Prevention is better than cure

2010-03-12 00:00

SOUTH Africa’s new health minister laughs easily. He exudes warmth, goodwill and enthusiasm. Those who have interacted with him, including many foes of his predecessor the late Dr Manto Tshabalala- Msimang, describe him in glowing terms. “He’s a good guy” (Aids activist). “His heart is in the right place” (state doctor), and “He’s the best thing that has happened to health care in this country” (Democratic Alliance health MEC Theuns Botha).

He bursts out laughing when asked if he ever regretted being handed the job. “I need to be honest with you. For the first time in my life I had to go for a massage because every neck muscle was tense when I first started the job. I had a headache. My shoulders? Phew, I felt myself carrying a really big weight and sometimes I used to wake up at three o’clock and not go back to sleep. It was very heavy, I’m not going to lie,” he grins.

Almost a year into the job, Motsoaledi is slowly trying to heal a broken health system and he has some very clear ideas on what tonic it needs, but he is also someone who listens and has consulted widely and still does.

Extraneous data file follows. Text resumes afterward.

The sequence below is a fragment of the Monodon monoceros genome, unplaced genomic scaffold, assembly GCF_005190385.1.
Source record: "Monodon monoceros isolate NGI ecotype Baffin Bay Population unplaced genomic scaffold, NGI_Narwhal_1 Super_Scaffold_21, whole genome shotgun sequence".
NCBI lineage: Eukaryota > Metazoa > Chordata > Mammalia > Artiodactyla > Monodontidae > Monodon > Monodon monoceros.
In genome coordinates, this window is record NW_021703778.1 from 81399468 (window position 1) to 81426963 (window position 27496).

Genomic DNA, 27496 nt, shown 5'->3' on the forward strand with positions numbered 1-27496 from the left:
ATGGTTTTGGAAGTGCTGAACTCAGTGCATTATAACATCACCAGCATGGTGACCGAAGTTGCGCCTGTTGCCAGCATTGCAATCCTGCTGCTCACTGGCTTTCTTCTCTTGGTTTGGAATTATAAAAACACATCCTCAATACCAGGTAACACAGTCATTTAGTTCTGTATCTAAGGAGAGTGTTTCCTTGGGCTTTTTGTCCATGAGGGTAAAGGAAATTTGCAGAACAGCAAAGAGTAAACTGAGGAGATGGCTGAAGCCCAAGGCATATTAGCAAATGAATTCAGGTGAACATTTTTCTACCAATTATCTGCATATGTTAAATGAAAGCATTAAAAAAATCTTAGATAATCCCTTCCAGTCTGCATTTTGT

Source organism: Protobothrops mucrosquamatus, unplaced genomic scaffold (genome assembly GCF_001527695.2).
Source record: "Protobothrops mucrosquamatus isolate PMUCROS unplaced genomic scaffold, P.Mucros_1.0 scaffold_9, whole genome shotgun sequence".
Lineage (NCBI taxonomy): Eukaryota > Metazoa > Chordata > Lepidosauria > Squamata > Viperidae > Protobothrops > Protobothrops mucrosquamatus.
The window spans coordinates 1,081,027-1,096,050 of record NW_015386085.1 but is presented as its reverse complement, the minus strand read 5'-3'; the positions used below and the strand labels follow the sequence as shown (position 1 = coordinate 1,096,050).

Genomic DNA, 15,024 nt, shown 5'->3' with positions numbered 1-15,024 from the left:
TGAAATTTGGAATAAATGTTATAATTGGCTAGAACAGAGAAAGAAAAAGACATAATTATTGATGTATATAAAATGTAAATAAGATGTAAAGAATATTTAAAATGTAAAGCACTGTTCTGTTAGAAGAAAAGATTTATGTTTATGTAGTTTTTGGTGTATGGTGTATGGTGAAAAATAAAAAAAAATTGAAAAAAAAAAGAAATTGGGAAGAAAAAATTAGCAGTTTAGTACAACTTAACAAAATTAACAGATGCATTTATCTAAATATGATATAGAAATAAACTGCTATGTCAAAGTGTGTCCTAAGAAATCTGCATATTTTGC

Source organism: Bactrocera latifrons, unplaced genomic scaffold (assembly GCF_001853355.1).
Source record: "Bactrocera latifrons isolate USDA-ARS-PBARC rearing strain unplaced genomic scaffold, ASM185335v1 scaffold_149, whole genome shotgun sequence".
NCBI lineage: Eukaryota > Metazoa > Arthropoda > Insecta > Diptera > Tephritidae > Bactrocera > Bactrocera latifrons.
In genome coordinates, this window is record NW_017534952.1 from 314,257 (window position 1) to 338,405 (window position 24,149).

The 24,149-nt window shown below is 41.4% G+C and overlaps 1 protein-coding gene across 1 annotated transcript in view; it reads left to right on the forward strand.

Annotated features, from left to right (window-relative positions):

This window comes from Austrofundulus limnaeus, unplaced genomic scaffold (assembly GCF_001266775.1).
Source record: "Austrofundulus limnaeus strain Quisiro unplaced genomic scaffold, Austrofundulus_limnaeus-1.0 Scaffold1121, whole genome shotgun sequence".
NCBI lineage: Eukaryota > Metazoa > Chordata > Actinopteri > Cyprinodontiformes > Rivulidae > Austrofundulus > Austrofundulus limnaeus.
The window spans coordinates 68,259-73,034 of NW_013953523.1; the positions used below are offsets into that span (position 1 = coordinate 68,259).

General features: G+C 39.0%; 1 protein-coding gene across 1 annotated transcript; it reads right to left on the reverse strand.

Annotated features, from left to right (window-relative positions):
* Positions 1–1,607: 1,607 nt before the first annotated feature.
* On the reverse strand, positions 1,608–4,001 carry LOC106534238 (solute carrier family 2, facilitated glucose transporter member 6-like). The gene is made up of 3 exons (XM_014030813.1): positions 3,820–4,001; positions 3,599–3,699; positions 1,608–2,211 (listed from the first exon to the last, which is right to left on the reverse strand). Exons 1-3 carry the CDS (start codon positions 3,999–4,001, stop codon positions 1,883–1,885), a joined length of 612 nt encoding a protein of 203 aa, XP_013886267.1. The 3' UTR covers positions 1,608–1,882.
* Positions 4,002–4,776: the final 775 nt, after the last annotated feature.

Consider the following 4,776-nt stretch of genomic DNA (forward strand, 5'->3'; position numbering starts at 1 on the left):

Many believe that his biggest challenge may not be trying to find the right remedy for the ailing health system, but rather finding the people or capacity to support him in achieving his vision. Under Tshabalala-Msimang and her director general, the national health department hemorrhaged competent staff with only a few now remaining. Motsoaledi is trying to win back the capacity he needs.

How much of an issue is the lack of capacity for him? “Huge. Huge. Make no mistake about it, it is huge. But we are trying our best to bring back some of the people who have left,” he says.

Within a couple of months, Motsoaledi had set up a high-level committee to advise him on the overhaul of South Africa’s health system, or National Health Insurance (NHI) system, as it has been branded by the ANC health committee. The committee has met twice and is working out the finer details, as well as the costing, of such a programme, something cabinet has requested.

Is he in a position to share with South Africans his vision of the much-debated NHI system?

The minister is clear that the Constitution compels him to take action. “It clearly states that health is a right and that the state must do everything in its power to make sure that this right is exercised in terms of access to health. That’s what the NHI is all about. There have been lots of debates because some people are scared of it.”

However, Motsoaledi cautions that the NHI will not be “an event” where South Africans go to sleep one night and wake up the next morning to find an NHI system. He is clear that it will be implemented as part of his wider 10- point plan for health and that the upliftment of the entire health system will go hand-in- hand with the NHI roll-out, which could take many years.